I sent a veteran buddy of mine a piece on an official military honor guard joining a Gay Pride march in Washington DC. His reaction:
Fantastic, unbelievable there is a feeling of respect in the gay community
which I originally relayed about gay veterans. I will always say the stereo-type does not
always fit reality. Like I said before it's not always about pink poodles
No, it's not. Pink poodles are certainly part of the gay image, but no, they became a focus because people outside of, and in many cases, people who were hostile to, the LGBT community, made that the gay image.
That exchange reminded me of a book I read back in junior high (Nowadays called middle school). It was about the struggle between Northern and Southern Italians. The Northerners were exploiting the South by extractng their resources, largely farm produce. Southerners launched a rebellion in the 1800s. Northern Italians in Rome sought to understand what was going on and looked around to speak with the only Southern Italians they knew, the aristocrats who collaborated with the North to send food from the South to the North. Naturally, because it was hardly in their interests to truly illuminate how the situation was so bad for Southern Italians in general, the Southern Italian aristocrats gave the Northerners bad advice and the situation got worse.
It's important then, for countries and cultures to have at least works of art to act as ambassadors to the culture that's in a dominant position. I've seen a number of works that have done this. I paid attention to the struggles in Central America that came to my attention as a college student in the late 70s, with conflicts in El Salvador and Nicaragua. But it wasn't until the comic book Love & Rockets was put out that I had more than a one-dimensional image of the larger Latino community as doing and being more than just fighting, dying and cursing the gringo. Reading it gave me a more complex picture, one that emphasized both the differences and similarities between them and us white, Anglo-Saxon Protestants, both the things that made us all human and the things that made our groups distinct from each other.
What was the first artistic ambassador that explained one world to another? My guess would be Uncle Tom's Cabin. It described a society and a way of life that Northerners lived next to, but most of them had no personal experience of. As the University of Virginia concedes, Harriet Beecher Stowe drew an essentially accurate portrait of what it was like to be a slave in the South. The minstrels of the era tried very hard to present their own version of slavery as a benign institution, but their efforts didn't make much headway.
During the Iraq War, an educated young Iraqi woman who named herself River wrote a blog that captured the imaginations of at least the people who opposed the war there. In 2013, she added a post taking a look back. Her writings emphasized both how different the Iraqi culture was (She generally didn't like Saddam Hussein, didn't wear one herself, but was well-disposed towards wearing the hijab, was strongly opposed to the American invasion and documented how it hurt the Iraqi people) and, by adding lots of personal touches and mentions of people she knew (Always as pseudonyms), emphasized the common humanity of Iraqis and Americans.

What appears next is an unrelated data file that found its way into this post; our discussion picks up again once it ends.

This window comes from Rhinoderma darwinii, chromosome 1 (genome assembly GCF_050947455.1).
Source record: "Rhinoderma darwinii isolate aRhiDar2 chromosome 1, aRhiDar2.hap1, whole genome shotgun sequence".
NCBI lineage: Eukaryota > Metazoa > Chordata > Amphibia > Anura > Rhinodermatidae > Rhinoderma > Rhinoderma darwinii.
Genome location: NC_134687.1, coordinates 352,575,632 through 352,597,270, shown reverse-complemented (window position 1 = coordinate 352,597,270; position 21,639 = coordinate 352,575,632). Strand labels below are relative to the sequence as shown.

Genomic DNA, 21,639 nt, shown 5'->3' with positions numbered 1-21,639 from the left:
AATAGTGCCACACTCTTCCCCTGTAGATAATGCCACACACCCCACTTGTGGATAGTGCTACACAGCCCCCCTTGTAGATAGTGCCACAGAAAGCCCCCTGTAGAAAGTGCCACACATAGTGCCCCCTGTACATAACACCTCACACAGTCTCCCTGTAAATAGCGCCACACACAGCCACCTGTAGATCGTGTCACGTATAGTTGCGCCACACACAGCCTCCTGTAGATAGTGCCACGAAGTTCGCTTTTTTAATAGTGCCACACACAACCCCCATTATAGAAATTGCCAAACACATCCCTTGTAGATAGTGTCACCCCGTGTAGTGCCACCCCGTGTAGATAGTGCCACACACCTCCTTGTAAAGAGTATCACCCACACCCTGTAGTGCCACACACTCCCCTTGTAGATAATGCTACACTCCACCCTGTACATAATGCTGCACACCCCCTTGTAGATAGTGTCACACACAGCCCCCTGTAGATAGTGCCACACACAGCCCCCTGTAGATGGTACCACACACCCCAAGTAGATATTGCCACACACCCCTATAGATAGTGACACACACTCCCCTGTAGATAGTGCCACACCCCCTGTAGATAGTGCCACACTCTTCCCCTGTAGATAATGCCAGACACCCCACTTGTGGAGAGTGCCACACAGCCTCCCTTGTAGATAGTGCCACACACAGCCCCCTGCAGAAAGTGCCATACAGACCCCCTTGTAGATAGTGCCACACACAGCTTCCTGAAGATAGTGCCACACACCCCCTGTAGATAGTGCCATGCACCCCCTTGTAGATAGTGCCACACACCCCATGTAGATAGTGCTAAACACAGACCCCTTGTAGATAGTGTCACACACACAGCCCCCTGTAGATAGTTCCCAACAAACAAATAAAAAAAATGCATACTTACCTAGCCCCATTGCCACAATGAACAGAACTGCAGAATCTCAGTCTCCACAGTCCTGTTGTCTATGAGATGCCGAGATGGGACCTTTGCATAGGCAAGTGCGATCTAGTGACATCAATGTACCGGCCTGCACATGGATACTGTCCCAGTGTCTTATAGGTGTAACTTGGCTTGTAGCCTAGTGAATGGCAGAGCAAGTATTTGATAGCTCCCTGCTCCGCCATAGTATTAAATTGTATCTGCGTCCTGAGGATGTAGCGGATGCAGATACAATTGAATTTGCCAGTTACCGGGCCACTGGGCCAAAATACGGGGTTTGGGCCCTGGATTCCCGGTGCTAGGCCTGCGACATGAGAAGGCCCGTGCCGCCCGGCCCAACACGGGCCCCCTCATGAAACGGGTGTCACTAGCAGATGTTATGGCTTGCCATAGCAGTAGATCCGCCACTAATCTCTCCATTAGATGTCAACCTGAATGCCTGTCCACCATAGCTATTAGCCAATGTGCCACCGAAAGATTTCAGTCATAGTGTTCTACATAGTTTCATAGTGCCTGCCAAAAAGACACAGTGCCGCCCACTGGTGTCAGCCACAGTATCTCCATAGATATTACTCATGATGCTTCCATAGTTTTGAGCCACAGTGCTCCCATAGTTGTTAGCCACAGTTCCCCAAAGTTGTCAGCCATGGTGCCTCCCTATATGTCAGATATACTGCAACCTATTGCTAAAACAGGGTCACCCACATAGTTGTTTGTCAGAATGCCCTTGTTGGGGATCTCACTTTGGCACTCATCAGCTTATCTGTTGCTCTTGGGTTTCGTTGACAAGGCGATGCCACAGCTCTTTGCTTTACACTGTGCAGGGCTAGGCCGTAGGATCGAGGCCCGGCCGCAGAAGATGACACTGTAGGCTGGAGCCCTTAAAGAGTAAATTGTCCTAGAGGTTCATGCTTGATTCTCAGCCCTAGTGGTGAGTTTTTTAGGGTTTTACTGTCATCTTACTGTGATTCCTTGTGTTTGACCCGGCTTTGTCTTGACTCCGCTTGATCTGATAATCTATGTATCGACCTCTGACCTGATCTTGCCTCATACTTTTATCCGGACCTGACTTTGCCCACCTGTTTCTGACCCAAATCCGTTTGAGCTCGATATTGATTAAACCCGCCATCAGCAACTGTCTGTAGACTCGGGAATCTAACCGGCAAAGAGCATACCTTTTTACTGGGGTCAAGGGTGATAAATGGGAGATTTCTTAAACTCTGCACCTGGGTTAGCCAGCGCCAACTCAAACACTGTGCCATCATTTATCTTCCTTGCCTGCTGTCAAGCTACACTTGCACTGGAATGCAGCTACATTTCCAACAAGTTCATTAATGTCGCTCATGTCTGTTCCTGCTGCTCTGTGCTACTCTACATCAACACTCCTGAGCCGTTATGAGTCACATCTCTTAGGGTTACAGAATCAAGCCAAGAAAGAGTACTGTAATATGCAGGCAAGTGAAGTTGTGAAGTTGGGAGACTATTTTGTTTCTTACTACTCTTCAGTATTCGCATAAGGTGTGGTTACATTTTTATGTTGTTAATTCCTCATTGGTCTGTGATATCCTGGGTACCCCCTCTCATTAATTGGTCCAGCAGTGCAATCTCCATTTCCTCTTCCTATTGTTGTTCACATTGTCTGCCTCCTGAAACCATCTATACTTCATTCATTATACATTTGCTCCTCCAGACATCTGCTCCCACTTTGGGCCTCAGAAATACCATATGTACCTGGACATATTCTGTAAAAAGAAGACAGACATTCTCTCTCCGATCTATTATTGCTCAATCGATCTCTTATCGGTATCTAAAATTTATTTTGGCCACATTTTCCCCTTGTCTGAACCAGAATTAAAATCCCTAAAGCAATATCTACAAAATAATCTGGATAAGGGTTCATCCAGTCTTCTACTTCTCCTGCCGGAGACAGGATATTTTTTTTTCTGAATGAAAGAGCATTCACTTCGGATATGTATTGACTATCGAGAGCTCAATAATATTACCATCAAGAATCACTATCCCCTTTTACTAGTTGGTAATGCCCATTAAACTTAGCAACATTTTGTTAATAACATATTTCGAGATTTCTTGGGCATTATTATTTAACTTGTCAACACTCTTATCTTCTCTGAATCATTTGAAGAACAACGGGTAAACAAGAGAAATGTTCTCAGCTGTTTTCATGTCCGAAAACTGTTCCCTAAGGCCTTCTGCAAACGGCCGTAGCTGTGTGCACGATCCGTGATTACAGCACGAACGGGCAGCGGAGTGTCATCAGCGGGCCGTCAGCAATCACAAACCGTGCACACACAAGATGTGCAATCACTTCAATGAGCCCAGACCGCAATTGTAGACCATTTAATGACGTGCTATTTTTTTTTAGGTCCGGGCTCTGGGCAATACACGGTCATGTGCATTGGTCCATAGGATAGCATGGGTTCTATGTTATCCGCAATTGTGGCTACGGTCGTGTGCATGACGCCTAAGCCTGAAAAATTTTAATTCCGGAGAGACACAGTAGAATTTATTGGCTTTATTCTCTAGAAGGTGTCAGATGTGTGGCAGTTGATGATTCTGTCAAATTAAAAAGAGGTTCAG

Probably the most well-known comic that did the same thing for the gay community was Desert Peach. Pfirsch (Peach) Rommel was General Erwin Rommel's fictional gay younger brother, a colonel who was in command of the “469th Half-Track and Grave-Digging Battalion” that generally stayed in the background of the war in Northern Africa from 1941 to 1943. And yes, like the real-life Erwin Rommel, Pfirsch was a complex character who tried to do the best he could in a situation that didn't allow for a whole lot of humanity or decency.
A fellow straight person commented on Facebook on how much he appreciated the TV show Will & Grace that ran from 1998 to 2006. A gay person replied on how that was a show that he never paid much attention to. He regarded it as a bit of fluff that had nothing important to say. I agreed that it probably had little to say to gays themselves, but thought and still think that the show provided a good introduction to gay life for straights. Jack sort of, kind of resembled the old stereotypes, but Will most certainly didn't. I can see Jack walking a pink poodle, at least in his much younger days. Can't see it for Will at all. The effect of that is to assure people that the stereotype is not entirely wrong, it's at least based on truth, but that it's a terribly cramped and limited way of viewing gay people.
Making contact with a larger, dominant culture can be a very useful thing for a less dominant culture to do and no, it's not necessary for members of the less dominant culture to say to themselves “Someone else is doing the cultural outreach, so I don't have to.” You never know what exactly will spark the interest of people in the dominant culture, so it's best to take an "all hands on deck" or "full court press" approach, to just try everything.